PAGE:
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Ion thermoelectric conversion devices for near room temperature

Ion thermoelectric conversion devices for near room temperature
Scientists from Institute of Chemical Engineering, Guangdong Academy of Sciences developed new Solid-state Ionic Thermoelectric Generators. Credit: Schematic diagram of ionic thermoelectric conversion device prepared by Institute of Chemical Engineering, Guangdong Academy of Sciences, China

The electrode sheet of a thermoelectric device consists of ionic hydrogel, which is sandwiched between the electrodes to form, and the Prussian blue on the electrode undergoes a redox reaction to improve the energy density and power density of the ionic thermoelectric generator.

New research on this topic appears in Energy Material Advances.

Prof. Zeng Wei of the Institute of Chemical Engineering, Guangdong Academy of Sciences, said that at the beginning, the research team mainly carried out study based on the thermal diffusion effect and published a series of research results. In spite of this, their results never realized the expected effect, and the prospect of practical application was not optimistic.

Later, they tried to make a further enhancement on the basis of the thermal current effect; that is, to incorporate the of the . The reason for this is that the thermal current effect is redox in the electrolyte, so the gain and loss of electrons mainly occur in the solution, and the electrons in the electrolyte to migrate to the electrode are not only more difficult, but also need to travel a distance, which will lead to both a lower conversion efficiency and ineffective loss of electrons.

If redox can be achieved directly at the electrodes, that is, if ions are allowed to reach the electrodes and then undergo redox reactions in a thermally induced manner, rather than being driven by an , the distance traveled by the electrons can be very well reduced, resulting in high thermoelectric conversion efficiencies and a significant increase in the time that the thermoelectric device can supply power to the outside world.

"In this work the instantaneous power density reached 3.7 mW/m2K2. In addition, the output was 194 J/m2 for 2 hours at a of 10 K, and the Carnot relative efficiency was as high as 0.12% at a hot-side temperature (TH) of 30°C and a cold-side temperature (TC) of 20°C," Zeng said.

Therefore, in terms of applications, the device is already capable of continuously powering such as wearable electronics and sensors. In addition, the team would like to further broaden the applications, such as using the device for solar photo-thermal power systems and heat recovery outside building walls; specifically, the temperature at which sunlight hits a solar panel is usually between 60 and 80 degrees Celsius, which is a few tens of degrees Celsius difference from the real ambient temperature.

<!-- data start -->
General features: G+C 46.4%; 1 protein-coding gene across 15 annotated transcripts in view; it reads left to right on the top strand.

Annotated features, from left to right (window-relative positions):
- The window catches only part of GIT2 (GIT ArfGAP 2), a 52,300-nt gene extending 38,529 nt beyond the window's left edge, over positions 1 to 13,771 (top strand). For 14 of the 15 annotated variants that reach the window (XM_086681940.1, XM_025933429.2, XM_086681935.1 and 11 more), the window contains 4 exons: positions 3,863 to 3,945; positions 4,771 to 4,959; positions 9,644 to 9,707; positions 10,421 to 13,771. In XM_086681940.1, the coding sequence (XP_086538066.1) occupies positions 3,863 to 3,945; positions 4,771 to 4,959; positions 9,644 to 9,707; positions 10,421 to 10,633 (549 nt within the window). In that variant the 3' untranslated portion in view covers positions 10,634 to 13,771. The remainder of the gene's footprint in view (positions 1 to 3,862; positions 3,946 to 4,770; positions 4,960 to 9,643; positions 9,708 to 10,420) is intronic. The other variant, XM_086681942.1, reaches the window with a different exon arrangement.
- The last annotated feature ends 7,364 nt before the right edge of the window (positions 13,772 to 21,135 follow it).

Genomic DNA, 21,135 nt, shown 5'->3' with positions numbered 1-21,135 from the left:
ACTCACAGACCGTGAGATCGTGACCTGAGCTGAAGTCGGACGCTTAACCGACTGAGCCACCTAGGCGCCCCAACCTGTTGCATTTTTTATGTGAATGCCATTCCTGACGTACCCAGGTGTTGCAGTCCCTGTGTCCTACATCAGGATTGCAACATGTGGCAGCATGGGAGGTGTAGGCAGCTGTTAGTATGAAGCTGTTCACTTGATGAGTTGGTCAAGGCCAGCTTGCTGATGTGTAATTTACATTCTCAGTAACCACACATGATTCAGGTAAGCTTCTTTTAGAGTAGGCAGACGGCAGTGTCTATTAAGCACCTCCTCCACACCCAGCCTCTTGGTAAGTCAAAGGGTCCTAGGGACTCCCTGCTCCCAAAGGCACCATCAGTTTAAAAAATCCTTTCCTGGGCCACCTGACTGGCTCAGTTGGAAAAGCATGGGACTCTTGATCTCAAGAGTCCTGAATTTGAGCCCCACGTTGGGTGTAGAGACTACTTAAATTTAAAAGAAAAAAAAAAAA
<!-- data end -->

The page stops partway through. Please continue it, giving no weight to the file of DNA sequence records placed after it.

If the currently developed thermoelectric device is attached to the back of the solar panel, it can further convert the wasted heat energy into electricity, thus increasing the efficiency of solar energy output. By using the devices for heat recovery outside the building walls, the purpose of powering the building itself can be realized.

Talking about the follow-up plan of this research, Zeng said that at present, the main use of polyaniline to modify the electrode, its redox characteristics and capacity is relatively limited. Therefore, the next step is to find more materials that correspond to the thermal potential under study to further increase the density of the redox electrodes and the energy output to the outside world.

At the same time, the team also plans to improve the specific capacitance of the electrodes and increase the specific surface area to better increase the capacity ratio of the electrodes. In addition, they will continue to optimize the structural design of the hydrogel itself and broaden the choice of materials.

Other contributors include Xia Yang, Dongyu Zhu, Guangdong University of Technology; Fei Wang, Chen Wu and Jianchao Jia, Institute of Chemical Engineering, Guangdong Academy of Sciences; and Jin Liu, Department of Mechanical and Aerospace Engineering, Hong Kong University of Science and Technology.

More information: Xia Yang et al, Energy Density in Ionic Thermoelectric Generators by Prussian Blue Electrodes, Energy Material Advances (2024). DOI: 10.34133/energymatadv.0089

Provided by Beijing Institute of Technology Press Co., Ltd
Citation: Ion thermoelectric conversion devices for near room temperature (2024, April 22) retrieved 20 May 2024 from
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